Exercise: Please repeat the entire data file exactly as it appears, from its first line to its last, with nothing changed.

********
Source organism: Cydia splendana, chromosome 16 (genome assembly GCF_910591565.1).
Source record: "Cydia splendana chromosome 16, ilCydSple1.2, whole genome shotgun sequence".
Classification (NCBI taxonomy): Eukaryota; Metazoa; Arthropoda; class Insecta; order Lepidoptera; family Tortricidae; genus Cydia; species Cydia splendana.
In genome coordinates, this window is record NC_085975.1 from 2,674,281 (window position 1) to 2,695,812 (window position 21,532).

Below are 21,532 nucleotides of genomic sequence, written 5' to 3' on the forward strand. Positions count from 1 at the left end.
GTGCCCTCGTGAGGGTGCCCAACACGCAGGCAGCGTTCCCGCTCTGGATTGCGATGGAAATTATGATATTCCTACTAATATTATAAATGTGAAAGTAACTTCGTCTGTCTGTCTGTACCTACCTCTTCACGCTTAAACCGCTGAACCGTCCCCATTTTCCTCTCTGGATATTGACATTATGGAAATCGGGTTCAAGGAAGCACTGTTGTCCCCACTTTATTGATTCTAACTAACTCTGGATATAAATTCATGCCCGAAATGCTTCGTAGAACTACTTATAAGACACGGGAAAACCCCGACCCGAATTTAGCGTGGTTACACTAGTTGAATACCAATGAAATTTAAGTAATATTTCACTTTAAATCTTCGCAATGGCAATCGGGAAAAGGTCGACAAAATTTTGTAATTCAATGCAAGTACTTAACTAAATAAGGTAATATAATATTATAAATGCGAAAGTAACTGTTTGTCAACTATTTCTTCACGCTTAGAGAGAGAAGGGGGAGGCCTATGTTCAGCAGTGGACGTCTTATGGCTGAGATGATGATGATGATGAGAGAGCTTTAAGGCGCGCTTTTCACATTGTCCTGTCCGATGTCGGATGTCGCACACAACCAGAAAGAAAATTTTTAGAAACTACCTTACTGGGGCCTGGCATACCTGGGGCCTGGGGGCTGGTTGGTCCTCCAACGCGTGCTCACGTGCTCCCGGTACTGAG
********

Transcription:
Source organism: Cydia splendana, chromosome 16 (genome assembly GCF_910591565.1).
Source record: "Cydia splendana chromosome 16, ilCydSple1.2, whole genome shotgun sequence".
Classification (NCBI taxonomy): Eukaryota; Metazoa; Arthropoda; class Insecta; order Lepidoptera; family Tortricidae; genus Cydia; species Cydia splendana.
In genome coordinates, this window is record NC_085975.1 from 2,674,281 (window position 1) to 2,695,812 (window position 21,532).

Below are 21,532 nucleotides of genomic sequence, written 5' to 3' on the forward strand. Positions count from 1 at the left end.
GTGCCCTCGTGAGGGTGCCCAACACGCAGGCAGCGTTCCCGCTCTGGATTGCGATGGAAATTATGATATTCCTACTAATATTATAAATGTGAAAGTAACTTCGTCTGTCTGTCTGTACCTACCTCTTCACGCTTAAACCGCTGAACCGTCCCCATTTTCCTCTCTGGATATTGACATTATGGAAATCGGGTTCAAGGAAGCACTGTTGTCCCCACTTTATTGATTCTAACTAACTCTGGATATAAATTCATGCCCGAAATGCTTCGTAGAACTACTTATAAGACACGGGAAAACCCCGACCCGAATTTAGCGTGGTTACACTAGTTGAATACCAATGAAATTTAAGTAATATTTCACTTTAAATCTTCGCAATGGCAATCGGGAAAAGGTCGACAAAATTTTGTAATTCAATGCAAGTACTTAACTAAATAAGGTAATATAATATTATAAATGCGAAAGTAACTGTTTGTCAACTATTTCTTCACGCTTAGAGAGAGAAGGGGGAGGCCTATGTTCAGCAGTGGACGTCTTATGGCTGAGATGATGATGATGATGAGAGAGCTTTAAGGCGCGCTTTTCACATTGTCCTGTCCGATGTCGGATGTCGCACACAACCAGAAAGAAAATTTTTAGAAACTACCTTACTGGGGCCTGGCATACCTGGGGCCTGGGGGCTGGTTGGTCCTCCAACGCGTGCTCACGTGCTCCCGGTACTGAG